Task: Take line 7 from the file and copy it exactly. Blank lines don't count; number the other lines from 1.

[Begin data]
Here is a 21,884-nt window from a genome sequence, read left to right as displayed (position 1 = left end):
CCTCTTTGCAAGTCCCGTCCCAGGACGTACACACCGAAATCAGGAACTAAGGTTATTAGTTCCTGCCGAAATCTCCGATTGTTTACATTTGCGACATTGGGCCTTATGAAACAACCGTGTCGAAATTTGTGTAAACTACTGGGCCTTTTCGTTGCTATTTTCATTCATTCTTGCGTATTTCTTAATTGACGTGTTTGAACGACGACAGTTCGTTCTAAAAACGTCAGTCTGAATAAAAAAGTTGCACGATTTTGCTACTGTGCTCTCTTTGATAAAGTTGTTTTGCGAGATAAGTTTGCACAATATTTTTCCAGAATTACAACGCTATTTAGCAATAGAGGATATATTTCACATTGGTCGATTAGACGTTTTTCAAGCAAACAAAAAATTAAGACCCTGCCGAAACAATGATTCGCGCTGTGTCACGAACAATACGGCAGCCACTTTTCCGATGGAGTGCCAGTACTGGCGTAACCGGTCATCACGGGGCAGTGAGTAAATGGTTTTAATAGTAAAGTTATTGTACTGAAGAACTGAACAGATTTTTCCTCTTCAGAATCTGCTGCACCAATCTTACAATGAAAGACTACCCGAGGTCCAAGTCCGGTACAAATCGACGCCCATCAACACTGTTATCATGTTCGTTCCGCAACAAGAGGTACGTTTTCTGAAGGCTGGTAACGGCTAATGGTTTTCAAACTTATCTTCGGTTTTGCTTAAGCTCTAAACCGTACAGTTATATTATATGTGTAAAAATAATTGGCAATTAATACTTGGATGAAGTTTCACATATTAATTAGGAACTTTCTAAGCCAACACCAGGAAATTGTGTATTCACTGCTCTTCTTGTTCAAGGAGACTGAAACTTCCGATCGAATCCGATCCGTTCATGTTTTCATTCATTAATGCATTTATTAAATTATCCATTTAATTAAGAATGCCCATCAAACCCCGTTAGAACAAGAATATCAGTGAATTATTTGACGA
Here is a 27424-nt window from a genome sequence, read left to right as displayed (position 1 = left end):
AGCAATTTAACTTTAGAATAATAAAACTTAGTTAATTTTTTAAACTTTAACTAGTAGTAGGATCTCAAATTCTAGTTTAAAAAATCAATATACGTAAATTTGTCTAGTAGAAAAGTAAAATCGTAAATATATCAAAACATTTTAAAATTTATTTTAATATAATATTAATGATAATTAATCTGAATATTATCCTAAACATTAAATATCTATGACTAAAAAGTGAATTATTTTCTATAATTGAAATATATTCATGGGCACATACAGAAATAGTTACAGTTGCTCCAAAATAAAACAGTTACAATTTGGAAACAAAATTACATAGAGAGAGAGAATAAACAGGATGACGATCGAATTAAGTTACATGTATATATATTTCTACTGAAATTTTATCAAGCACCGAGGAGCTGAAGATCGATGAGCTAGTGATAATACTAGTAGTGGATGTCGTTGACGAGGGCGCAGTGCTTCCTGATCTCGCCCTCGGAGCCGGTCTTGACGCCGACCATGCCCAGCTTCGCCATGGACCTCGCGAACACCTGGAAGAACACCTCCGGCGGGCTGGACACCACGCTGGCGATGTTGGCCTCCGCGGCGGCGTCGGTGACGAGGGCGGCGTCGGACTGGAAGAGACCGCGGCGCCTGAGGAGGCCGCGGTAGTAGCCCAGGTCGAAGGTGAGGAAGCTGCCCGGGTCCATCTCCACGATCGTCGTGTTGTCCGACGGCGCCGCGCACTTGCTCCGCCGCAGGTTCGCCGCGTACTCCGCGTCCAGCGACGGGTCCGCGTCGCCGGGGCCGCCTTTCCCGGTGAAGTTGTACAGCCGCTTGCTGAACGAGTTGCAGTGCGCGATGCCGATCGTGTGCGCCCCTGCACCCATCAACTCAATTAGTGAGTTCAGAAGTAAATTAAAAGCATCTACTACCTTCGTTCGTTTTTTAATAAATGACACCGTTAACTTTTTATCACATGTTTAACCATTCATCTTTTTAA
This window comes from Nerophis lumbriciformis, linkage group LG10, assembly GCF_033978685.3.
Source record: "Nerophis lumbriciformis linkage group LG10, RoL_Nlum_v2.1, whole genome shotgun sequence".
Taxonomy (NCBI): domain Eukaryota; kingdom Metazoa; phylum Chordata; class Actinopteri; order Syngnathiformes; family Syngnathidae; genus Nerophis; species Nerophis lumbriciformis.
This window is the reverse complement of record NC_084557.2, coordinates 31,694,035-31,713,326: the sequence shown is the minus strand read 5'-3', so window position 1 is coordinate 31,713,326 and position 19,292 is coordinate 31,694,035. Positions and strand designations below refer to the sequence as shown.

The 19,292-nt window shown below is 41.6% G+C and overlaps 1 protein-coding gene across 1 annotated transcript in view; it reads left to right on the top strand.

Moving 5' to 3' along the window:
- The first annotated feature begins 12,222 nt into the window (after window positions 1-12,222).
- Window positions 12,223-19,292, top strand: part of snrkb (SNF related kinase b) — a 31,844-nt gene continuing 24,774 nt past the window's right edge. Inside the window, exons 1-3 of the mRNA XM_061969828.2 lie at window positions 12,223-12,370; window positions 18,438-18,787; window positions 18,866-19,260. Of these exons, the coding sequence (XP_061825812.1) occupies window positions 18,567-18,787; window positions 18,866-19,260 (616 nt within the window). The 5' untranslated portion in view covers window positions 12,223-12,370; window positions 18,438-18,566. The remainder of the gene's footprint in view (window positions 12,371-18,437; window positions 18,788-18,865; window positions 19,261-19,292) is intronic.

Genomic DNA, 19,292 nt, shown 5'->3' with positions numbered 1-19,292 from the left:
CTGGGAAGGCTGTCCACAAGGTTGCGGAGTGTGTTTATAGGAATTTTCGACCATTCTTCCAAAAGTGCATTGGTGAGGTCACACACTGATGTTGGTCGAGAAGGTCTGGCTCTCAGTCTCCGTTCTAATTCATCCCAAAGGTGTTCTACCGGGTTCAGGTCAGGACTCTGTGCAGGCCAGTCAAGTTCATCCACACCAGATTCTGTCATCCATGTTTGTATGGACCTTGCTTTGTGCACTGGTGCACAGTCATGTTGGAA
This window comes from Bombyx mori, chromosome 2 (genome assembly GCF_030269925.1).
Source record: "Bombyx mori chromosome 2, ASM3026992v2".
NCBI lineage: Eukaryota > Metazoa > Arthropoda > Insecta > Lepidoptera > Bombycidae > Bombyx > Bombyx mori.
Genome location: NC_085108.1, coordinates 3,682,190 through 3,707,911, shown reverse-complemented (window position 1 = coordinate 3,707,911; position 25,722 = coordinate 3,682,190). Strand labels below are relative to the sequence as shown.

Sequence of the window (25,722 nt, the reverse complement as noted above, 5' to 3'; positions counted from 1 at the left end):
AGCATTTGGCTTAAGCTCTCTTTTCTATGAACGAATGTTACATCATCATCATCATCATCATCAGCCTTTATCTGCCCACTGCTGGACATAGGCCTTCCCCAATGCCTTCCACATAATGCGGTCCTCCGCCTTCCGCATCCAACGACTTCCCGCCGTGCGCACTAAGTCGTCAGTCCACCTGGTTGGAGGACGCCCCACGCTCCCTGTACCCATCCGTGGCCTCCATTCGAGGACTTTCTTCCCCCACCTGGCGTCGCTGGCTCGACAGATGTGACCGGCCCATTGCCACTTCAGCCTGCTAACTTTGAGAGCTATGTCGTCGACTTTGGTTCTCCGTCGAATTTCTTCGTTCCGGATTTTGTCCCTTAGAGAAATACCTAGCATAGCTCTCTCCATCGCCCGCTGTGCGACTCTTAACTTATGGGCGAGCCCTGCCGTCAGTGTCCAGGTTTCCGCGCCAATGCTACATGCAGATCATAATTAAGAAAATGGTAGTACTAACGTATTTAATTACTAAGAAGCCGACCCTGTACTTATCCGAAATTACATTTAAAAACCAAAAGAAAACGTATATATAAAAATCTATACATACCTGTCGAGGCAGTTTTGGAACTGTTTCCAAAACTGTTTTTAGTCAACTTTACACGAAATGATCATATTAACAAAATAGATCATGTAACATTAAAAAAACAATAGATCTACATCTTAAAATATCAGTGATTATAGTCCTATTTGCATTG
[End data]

Taxonomy (NCBI): domain Eukaryota; kingdom Metazoa; phylum Chordata; class Actinopteri; order Syngnathiformes; family Syngnathidae; genus Nerophis; species Nerophis lumbriciformis.